Rodrigo “Comprido”Medeiros was born on October 1st, 1977, in Rio de Janeiro, Brazil. Growing up in Rio during this period and in this place meant that Comprido (nickname, means ‘long’or ‘lanky’in portuguese) grew up during the golden age of and in the capital of BJJ. Some of his neighbors and best friends would themselves grow up to be BJJ champions and legends. BJJ was growing exponentially during this time, and some of its greatest champions came from this area and era.
When he was about 9 years old, Comprido tried out BJJ for a couple of months at a gym on his block where his best friend Leonardo Vieira trained. It didn’t take at the time as he didn’t enjoy it very much, so he tried his hand at Tae Kwon Do and kickboxing and trained in these for several years. He even successfully competed twice in Tae Kwon Do and once as a kick boxer. It wouldn’t be until he was 16, when his cousin Mauricio talked him into to go to BJJ class with him so he might have a training partner, that Comprido got back on the mats. Within two months Comprido decided to quit everything else and focus on BJJ.
By the age of 17, as a blue belt, Comprido began to compete in BJJ tournaments. His first year competing in BJJ was, in his own words, “disastrous.” He lost at all of the tournaments except for the last two, in which he placed first (the first at juvenile and the second at adult). At this time Comprido was training at Romero “Jacare”Cavalcanti’s Master Academy in Rio with Leo Viera. Yet, like many during this time, as he progressed Comprido also enjoyed training with friends at other academies (e.g. at Strike Academy with Roberto Traven, and academies in San Paulo and Vitoria).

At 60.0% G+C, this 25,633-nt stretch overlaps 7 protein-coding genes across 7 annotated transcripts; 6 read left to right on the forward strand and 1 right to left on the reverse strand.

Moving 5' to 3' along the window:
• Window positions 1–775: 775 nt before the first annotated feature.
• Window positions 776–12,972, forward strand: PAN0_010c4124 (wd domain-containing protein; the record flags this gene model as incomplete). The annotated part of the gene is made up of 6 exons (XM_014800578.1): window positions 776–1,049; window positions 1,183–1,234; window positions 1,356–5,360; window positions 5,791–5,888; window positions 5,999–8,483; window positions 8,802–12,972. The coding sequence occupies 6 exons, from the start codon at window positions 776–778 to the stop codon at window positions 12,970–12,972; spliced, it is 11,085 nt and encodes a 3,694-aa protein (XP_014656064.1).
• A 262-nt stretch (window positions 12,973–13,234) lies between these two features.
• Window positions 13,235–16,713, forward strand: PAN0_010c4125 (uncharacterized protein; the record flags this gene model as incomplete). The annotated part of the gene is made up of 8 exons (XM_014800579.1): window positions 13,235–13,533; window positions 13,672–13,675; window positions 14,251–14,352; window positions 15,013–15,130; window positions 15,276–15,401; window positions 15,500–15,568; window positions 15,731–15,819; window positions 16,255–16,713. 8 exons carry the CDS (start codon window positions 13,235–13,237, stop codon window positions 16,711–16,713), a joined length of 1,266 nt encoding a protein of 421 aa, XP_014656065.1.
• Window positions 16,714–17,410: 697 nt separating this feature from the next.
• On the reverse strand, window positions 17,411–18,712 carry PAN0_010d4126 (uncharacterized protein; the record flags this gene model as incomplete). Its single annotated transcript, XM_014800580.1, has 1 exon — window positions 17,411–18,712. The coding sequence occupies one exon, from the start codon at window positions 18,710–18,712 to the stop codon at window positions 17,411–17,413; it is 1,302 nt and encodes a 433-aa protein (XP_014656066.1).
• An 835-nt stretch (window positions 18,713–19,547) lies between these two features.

It was during this era that Alliance team began to flourish. In 1996, Comprido won gold at the Worlds in his division as a blue belt (second in the Absolute). Later, when Comprido was a purple belt, Jacare moved to the United States and left the Master Academy in the hands of Fernando “Magrão”Gurgel, Comprido’s primary coach.
With the support and training of Magrão, Comprido’s BJJ really blossomed. Comprido’s style in many ways mirrors Magrão’s in terms of an intelligent, strategic game, playing to and maximizing strengths, avoiding compromising positions and situations. Magrão is also tall and thin, one could say lanky, much like “Comprido.”
Looking to the future, Comprido decided to better prepare himself to be an instructor, and so trained in Judo with the Brazilian Olympic Judo team, learning not only Judo but how Judokas are trained, and later obtained a University degree in Physical Education. He was greatly influenced by Marcus Albuquerque, trainer of Pedro Rizo (UFC fighter) and Sebastian Pereira, a Judo world champion. This degree and his cross training in Judo and other sports would greatly influence Comprido’s understanding of sport training and better prepare him to successfully coach and train athletes.
As a purple belt, Comprido began to instruct at Master Academy. A year later, 1998, as a brown belt, Comprido became a Worlds champion again. Shortly thereafter, in 1999, Comprido was awarded his black belt. As a black belt he was given his own class to instruct at the Master Academy, and, given Jacare being in the U.S. and Magrão’s busy work schedule, was eventually offered the opportunity to become head instructor at Master Academy.